A Republican who personally takes on President Biden’s agenda on COVID-19 mandates, the border wall and election laws would seem to be a shoo-in for a primary win.
Instead, Arizona Attorney General Mark Brnovich, who has sued the Biden administration two dozen times, is struggling to find a foothold in the state’s Republican race for U.S. Senate and instead trails two political newcomers with zero governing experience.
“The reality is you have one guy who is being financed by an out-of-state billionaire and another guy who is worth hundreds of millions of dollars who is investing that into buying a Senate seat,” Mr. Brnovich told The Washington Times.
That was a reference to billionaire pro-Trump activist Peter Thiel’s support for one opponent, Blake Masters, and the willingness of another opponent, solar energy tycoon Jim Lamon, to tap his personal fortune.
The primary election is Tuesday, and Mr. Brnovich is hoping voters see him as the candidate with a history of delivering results and the one with the best chance of unseating Democrat Mark Kelly.
“I am relying on old-fashioned elbow grease, and when push comes to shove, Arizona voters are going to recognize that I am one candidate that has a proven record of real results,” he said. “There is no one that can match my record.”
Mr. Kelly is rated as one of the most vulnerable incumbents, and Arizona seems like it would be the ideal state for Mr. Brnovich’s anti-Biden message, but the presence of former President Donald Trump upends all those calculations, said Barrett Marson, a Republican Party consultant.
Mr. Marson noted that the attorney general has notched victories against the Biden administration, defended conservative laws and been a regular guest on Fox News.
“That is usually a pretty winning trifecta of moves,” Mr. Marson said. “But he has one significant fault: He has not furthered any of Trump’s claims of a stolen election. … And while a moderate Republican would feel fine with that, most of the voters in a Republican primary have been fed a steady diet of election denialism for the better part of two years.”
Mr. Masters and Mr. Lamon have wrapped their arms around claims of a rigged election — as has former television news anchor Kari Lake and state Rep. Mark Finchem, the Trump-backed front-runners in the Republican primary races for governor and secretary of state, respectively.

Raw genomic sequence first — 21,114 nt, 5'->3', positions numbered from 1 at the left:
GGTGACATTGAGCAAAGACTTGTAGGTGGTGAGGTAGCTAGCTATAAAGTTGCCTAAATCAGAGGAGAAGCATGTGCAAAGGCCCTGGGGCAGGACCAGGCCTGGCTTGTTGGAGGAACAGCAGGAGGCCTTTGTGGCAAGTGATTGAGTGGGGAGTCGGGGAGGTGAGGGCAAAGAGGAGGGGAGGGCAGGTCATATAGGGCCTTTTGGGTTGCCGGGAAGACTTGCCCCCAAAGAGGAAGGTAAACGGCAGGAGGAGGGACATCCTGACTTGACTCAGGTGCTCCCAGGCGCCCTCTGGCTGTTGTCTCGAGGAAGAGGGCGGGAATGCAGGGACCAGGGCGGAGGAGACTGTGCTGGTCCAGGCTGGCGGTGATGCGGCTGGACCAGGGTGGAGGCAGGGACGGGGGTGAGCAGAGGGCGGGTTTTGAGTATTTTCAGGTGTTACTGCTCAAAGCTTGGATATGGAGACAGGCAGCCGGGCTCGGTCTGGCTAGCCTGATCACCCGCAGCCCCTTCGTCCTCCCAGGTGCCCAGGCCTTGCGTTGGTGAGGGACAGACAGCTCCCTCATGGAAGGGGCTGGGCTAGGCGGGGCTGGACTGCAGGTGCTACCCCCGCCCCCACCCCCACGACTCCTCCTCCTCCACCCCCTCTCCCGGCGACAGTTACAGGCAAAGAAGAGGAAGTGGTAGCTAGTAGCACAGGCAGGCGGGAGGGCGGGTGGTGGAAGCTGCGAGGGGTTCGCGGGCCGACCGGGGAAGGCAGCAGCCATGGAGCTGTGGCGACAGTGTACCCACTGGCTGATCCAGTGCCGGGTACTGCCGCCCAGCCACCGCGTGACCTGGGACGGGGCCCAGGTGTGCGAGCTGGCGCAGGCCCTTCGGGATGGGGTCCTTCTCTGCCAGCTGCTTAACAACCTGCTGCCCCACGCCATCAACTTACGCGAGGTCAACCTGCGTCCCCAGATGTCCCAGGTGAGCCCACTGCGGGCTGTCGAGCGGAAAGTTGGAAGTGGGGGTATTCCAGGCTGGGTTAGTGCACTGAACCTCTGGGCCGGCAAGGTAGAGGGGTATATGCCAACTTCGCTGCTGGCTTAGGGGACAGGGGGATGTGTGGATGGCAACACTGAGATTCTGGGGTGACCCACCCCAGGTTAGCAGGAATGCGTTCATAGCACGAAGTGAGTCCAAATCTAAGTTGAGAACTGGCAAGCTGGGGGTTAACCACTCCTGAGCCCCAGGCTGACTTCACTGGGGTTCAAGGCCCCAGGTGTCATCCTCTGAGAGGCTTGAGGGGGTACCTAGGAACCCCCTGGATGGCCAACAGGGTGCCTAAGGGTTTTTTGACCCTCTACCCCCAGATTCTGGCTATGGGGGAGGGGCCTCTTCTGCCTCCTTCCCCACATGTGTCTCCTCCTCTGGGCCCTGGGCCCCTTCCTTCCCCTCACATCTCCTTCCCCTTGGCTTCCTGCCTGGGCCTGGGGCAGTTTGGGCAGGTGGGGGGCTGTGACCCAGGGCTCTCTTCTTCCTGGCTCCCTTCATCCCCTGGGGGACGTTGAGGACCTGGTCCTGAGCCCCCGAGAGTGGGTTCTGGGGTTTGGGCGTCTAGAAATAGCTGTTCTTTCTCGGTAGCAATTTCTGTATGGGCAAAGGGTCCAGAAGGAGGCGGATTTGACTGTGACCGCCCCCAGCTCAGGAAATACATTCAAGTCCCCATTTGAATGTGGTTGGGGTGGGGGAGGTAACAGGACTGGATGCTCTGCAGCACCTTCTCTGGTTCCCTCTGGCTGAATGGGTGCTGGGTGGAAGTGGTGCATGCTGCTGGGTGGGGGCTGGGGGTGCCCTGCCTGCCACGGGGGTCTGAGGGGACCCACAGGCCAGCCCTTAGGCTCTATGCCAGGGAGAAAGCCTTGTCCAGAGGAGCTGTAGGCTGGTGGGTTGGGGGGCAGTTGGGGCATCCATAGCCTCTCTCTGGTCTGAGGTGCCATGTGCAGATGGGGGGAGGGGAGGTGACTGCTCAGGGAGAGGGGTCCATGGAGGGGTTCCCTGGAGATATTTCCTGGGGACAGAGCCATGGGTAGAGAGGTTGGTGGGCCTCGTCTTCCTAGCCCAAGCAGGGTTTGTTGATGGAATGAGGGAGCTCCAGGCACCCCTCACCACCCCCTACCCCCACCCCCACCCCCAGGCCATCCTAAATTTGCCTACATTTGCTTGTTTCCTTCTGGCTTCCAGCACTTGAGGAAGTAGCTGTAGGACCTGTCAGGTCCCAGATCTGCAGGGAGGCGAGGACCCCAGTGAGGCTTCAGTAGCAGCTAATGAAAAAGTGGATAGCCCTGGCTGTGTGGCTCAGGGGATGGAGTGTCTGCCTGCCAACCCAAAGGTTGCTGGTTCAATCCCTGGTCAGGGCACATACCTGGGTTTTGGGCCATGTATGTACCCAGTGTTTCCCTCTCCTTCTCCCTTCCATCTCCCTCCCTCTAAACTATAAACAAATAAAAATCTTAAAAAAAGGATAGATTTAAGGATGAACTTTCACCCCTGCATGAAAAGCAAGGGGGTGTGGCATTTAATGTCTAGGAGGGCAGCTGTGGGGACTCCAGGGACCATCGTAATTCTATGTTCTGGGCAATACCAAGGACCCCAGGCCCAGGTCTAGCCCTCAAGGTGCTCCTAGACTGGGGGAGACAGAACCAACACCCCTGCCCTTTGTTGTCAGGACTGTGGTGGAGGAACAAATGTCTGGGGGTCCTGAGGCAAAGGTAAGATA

Mr. Brnovich, on the other hand, signed off on the election results.
He raised doubts about the election and launched an investigation into the rigged claims after fierce blowback from Trump world.
In April, Mr. Brnovich released an interim report from the ongoing investigation that he said revealed “serious vulnerabilities that must be addressed.”
The investigation, however, failed to unearth instances of widespread voter fraud that could have altered the outcome of the election.
Mr. Trump shook up the race in early June when he came off the sidelines to endorse Mr. Masters and take additional shots at Mr. Brnovich for refusing to fully embrace his unproven election claims.
An OH Predictive Insights poll released Friday showed Mr. Masters leading with the support of 36% of likely Republican voters, followed by Mr. Lamon at 21% and Mr. Brnovich at 12%. Two other candidates failed to crack double digits, and 22% of voters were undecided.
It was the second straight poll showing Mr. Masters gaining momentum, Mr. Brnovich losing ground, and Mr. Lamon hovering between them.
“It is pretty unquestionable in the U.S. Senate race that no one was really getting momentum until Trump put his thumb on the scale,” said Mike Noble of OH Predictive Insights. “It is clear in the numbers what is propelling Blake Masters right now is Trump’s endorsement and support.”
Mr. Noble said Mr. Brnovich’s struggles and Mr. Masters’ polling numbers are good for Mr. Kelly, who defeated Sen. Martha McSally in a special election in 2020.
“Mark Kelly must be doing backflips seeing Blake Masters surging in the polls,” he said. “Think of Martha McSally but with a ton of gaffes and baggage.”
Mr. Marson, who previously worked for Mr. Brnovich, said the attorney general was hurt by his attempt to strike a balance between “the sanity lane and election denier lane.”
“Not only has it not worked, it has pissed off both sides,” he said. “When you try to please both sides, you end up angering both sides. It just doesn’t work, and it really doesn’t work in this example.”
Making matters worse, Mr. Brnovich has struggled to stay financially competitive. He has raised $3.1 million.
That pales in comparison with Mr. Lamon, who has spent $15 million, including $14 million he loaned his campaign. Mr. Masters has raised nearly $5 million and received a major financial boost from Mr. Thiel, who has dumped $13.5 million into the Saving Arizona super PAC supporting Mr. Masters.
Still, Mr. Brnovich has a glimmer of hope.
Stan Barnes, a longtime Arizona-based Republican strategist, said Mr. Brnovich could benefit from the bloodbath playing out over the TV airwaves between Mr. Masters and Mr. Lamon.
“If you are a consumer of local television news on any of the affiliate channels, when they go to break, after the car crashes, fires and the weather, it is 3 minutes of Masters dumping on Lamon and 3 minutes of Lamon dumping on Masters,” he said.
The Lamon campaign is running an ad describing Mr. Masters as an “open borders California liberal” and featuring a clip from an interview in which Mr. Masters praises Unabomber Ted Kaczynski as a “subversive thinker that is underrated.”
Saving America PAC, which backs Mr. Masters, is airing a spot warning that Mr. Lamon “would be China’s man in the Senate,” accusing him of importing products from China and helping build power plants for the Chinese government.
“The Lamon-Masters spending orgy is a gift to Brnovich,” Mr. Barnes said.
Correction: Barrett Mason’s first name was misspelled in an earlier version of this report.